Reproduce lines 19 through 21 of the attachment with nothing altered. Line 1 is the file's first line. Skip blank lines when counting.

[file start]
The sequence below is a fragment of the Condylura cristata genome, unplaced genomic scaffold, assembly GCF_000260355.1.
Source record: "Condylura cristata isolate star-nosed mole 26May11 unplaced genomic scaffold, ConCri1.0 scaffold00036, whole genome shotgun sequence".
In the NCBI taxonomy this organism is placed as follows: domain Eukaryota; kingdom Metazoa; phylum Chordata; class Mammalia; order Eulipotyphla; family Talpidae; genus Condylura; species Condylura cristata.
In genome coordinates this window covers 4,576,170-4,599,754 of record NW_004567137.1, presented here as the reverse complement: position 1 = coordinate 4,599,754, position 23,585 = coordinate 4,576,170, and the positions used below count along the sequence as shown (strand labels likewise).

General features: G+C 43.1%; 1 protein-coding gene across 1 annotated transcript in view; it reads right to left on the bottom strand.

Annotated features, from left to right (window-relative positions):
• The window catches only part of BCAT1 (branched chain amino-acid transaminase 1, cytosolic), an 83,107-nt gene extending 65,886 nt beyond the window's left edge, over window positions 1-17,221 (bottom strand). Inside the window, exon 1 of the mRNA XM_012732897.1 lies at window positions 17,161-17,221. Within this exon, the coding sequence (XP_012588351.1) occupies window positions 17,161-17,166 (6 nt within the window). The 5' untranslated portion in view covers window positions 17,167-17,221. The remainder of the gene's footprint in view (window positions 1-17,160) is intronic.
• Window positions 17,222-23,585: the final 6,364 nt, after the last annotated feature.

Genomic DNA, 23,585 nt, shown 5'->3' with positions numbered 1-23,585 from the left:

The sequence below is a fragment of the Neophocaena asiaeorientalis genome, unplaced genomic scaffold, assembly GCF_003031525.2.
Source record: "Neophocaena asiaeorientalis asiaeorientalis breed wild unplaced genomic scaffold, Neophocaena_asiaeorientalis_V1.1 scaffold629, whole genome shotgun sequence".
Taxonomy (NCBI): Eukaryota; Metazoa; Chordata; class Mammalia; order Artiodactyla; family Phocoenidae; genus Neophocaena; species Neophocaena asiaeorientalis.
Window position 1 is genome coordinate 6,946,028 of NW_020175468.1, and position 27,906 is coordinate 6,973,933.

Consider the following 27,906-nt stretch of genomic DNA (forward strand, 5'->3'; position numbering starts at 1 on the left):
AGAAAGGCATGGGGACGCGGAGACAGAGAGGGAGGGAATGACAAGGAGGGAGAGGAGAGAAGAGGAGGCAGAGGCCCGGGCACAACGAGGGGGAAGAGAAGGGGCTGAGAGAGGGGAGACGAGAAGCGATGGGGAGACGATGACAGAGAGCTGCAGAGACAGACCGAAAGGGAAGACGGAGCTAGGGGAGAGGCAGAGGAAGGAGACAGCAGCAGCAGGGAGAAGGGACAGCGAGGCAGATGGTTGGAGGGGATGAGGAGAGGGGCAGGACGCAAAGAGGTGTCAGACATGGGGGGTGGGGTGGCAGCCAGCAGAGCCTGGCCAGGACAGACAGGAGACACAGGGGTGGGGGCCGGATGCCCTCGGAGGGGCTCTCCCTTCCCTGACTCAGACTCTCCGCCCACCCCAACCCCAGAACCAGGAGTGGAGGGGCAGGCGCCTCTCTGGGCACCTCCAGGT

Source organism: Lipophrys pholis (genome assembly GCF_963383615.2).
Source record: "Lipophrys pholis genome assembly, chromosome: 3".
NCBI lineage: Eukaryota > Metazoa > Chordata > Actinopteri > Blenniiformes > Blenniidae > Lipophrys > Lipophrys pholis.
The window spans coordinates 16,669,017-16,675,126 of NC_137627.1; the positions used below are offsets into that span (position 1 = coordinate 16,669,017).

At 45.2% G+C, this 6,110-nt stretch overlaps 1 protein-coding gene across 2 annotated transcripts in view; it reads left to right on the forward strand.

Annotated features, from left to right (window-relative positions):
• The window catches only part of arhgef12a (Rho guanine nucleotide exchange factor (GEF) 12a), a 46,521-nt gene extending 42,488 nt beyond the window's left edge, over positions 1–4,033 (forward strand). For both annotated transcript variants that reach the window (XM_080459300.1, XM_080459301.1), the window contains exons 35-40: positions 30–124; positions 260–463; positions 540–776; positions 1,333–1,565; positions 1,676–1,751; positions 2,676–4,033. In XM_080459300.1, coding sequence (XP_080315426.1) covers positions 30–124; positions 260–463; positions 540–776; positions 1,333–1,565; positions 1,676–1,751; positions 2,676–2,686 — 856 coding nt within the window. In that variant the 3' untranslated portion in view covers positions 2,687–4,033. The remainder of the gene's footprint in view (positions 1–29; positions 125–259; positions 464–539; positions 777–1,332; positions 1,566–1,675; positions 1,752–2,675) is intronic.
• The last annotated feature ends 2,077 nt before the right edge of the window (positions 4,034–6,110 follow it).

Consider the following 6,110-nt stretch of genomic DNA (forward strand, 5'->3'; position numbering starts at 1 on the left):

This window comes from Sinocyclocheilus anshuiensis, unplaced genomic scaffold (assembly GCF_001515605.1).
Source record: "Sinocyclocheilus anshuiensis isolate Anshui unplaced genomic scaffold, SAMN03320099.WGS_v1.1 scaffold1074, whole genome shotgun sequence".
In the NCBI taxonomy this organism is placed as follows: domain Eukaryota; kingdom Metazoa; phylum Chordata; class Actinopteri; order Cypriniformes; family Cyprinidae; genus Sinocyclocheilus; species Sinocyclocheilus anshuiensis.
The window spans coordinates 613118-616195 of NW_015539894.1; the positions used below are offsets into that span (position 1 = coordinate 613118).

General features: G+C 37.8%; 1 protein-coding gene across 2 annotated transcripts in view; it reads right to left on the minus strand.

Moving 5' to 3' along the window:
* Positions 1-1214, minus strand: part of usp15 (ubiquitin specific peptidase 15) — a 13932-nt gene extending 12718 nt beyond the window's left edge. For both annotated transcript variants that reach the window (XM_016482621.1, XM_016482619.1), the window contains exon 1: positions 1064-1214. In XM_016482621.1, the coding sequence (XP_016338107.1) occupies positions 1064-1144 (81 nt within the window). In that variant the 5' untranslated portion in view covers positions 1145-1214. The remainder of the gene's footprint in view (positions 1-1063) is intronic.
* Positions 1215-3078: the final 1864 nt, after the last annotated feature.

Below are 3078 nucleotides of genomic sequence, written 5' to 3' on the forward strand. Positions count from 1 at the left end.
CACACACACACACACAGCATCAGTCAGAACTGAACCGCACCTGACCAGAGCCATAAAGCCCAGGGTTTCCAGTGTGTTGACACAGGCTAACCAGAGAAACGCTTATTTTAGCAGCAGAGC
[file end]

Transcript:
The window spans coordinates 16,669,017-16,675,126 of NC_137627.1; the positions used below are offsets into that span (position 1 = coordinate 16,669,017).

At 45.2% G+C, this 6,110-nt stretch overlaps 1 protein-coding gene across 2 annotated transcripts in view; it reads left to right on the forward strand.

Annotated features, from left to right (window-relative positions):